Before the British adopted the FAL as the L1A1 rifle, batches of several different variants were made for extended troop trials. The first two were the X8E1 and X8E2 – the X8E1 used standard FAL iron sights and was equipped with a stripper clip loading guide on its top cover. The X8E2 did not have this clip guide, and used a UNIT sight (a small single-power optic).
Both rifles varied only in minor details from the final L1A1 design, but some of those details are interesting. For example, the bayonet designed for them included a pair of projections above the end of the blade which made the bayonet itself act as a flash hider. Why hiding the flash was not considered important when the bayonet was detached, I don’t know…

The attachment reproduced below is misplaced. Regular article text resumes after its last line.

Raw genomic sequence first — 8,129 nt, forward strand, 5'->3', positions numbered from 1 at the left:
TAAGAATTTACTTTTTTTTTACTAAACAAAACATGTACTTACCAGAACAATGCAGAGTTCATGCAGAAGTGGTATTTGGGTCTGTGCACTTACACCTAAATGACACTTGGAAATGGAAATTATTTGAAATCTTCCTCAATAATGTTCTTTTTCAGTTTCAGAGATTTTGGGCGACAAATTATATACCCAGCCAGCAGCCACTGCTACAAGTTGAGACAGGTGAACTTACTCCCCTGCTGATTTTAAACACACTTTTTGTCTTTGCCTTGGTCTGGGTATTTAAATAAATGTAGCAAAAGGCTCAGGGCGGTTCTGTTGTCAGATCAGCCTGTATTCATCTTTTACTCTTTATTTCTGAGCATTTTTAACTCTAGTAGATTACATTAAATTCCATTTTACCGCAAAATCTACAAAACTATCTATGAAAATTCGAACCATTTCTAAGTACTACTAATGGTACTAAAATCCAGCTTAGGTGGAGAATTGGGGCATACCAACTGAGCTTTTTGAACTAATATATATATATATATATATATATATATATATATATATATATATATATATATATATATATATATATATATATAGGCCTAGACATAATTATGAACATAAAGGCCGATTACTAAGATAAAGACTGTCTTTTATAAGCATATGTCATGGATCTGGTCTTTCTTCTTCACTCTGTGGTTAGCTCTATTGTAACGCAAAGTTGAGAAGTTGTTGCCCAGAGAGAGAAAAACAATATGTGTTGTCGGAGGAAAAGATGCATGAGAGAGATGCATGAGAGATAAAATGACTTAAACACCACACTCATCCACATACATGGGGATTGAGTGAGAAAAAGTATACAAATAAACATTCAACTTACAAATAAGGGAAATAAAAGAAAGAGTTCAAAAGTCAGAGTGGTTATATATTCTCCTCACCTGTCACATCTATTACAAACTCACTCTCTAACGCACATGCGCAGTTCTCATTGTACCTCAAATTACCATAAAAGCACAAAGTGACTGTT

It’s also interesting to take a glance at the UNIT sight used on the type B, X8E2 rifle. This is the same optic used on the short-lived EM1 and EM2 rifle, a small 1x magnification sight inside a sheet steel cover. It uses an inverted pointer, so that you can hold above the target without having it blocked by your reticule. The optic is zeroed for 200 yards, with addition range lines for 400 and 600 yards.
We have a copy of the original manual for the X8E1 and X8E2 trials rifles. In addition to the illustrations above, it includes an excellent explanation of the operating mechanism and trigger mechanism of the FAL – definitely something to take a look at if you want to better understand just how the rifle works. You can download the manual here: